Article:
Meet Will Shu, Deliveroo CEO
If you’re a fan of takeaway food, you’ll almost certainly have heard of Deliveroo – you may even be one of the platform’s 45,000 daily UK users. But do you know who its CEO is? Meet Will Shu, the brains behind the business. In this article, we learn more about the Deliveroo CEO and take an in-depth look at his famous delivery business.
Who is Deliveroo CEO, Will Shu?
Before becoming the CEO of Deliveroo, Will Shu studied for a business degree at Wharton Business School. From there, he took a series of data analyst roles for different financial companies, before becoming an investment banker at Morgan Stanley in London. It was there the American businessman started to develop the idea for Deliveroo.
Will Shu wanted to build an app-based delivery service that harnessed the power of modern technology and, together with software engineer and childhood friend, Greg Orlowski, he was able to realise this ambition in 2013. After working as the company’s only delivery driver in London for the first eight months of launch, Shu developed Deliveroo into a game-changing service that cuts the fuss out of food delivery.
By 2015, Deliveroo had reached Paris, Berlin and Dublin. Two years later, the delivery service was a household name in over 150 cities in 12 countries, and valued in the billions. In 2016, Shu and Orlowski were named the Best Start-up Founders at the Europas Start-up Conference and Awards. But their success hasn’t gone to their heads. In fact, Shu continues to work as a Deliveroo driver by completing shifts in London every few weeks.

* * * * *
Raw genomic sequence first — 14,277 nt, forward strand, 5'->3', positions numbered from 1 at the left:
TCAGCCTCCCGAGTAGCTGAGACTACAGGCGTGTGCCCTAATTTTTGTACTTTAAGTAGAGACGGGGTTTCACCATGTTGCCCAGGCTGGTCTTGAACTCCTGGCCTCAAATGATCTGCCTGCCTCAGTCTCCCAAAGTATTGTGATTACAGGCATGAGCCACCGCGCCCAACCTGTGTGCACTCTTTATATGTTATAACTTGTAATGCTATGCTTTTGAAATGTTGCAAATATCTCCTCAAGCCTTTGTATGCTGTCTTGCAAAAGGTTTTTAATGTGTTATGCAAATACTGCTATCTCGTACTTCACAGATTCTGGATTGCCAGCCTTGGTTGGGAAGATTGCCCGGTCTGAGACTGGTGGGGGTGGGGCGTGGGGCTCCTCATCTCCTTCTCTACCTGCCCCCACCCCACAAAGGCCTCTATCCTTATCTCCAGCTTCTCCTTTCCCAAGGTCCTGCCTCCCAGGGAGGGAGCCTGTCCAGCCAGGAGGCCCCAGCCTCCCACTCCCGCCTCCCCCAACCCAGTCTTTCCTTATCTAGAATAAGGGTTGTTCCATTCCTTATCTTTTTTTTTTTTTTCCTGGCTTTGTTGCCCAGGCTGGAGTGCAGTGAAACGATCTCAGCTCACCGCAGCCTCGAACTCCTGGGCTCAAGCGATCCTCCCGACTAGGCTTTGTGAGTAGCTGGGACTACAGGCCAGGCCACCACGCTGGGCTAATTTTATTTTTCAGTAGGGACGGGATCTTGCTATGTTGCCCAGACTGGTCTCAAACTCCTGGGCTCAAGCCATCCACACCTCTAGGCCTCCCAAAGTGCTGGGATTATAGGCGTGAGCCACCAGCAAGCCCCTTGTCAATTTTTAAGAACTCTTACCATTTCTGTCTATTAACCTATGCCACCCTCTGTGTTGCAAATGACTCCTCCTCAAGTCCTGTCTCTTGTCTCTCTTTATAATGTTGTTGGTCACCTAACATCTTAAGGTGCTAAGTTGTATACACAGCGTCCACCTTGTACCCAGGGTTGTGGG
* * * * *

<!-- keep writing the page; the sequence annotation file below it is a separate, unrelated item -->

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What is Deliveroo?
You probably know Deliveroo is a food delivery service. But how exactly does it make its money? Let’s take a look at the business in greater detail.
Deliveroo’s business model
Deliveroo is a food delivery service that makes its money by charging its customers a fee when they submit an order. On top of that, restaurants pay Deliveroo a commission for their dishes to be delivered to their customers’ doorsteps.
The company also benefits from the fact its drivers are recognised as self-employed, so it doesn’t have to pay for the additional securities that employees demand. At the same time, drivers enjoy the freedom that comes with being self-employed and can choose when and how often they work.
Alongside the taxi service Uber, Deliveroo is leading the way in the gig economy. In other words, it’s one of the top companies that employs people through short-term contracts or on a freelance basis. In this sector, workers get paid for the ‘gigs’ they do – which, for Deliveroo drivers, is the number of deliveries they complete.
The gig economy is thriving because young people are increasingly willing to work on a freelance basis. In fact, over five million people are involved in the gig economy in the UK alone. With competition for jobs at an all-time high, more and more graduates are leaning towards different types of work to make a living. Freelance jobs offer flexibility and the freedom to choose how many hours you work, so it’s well suited to students in particular.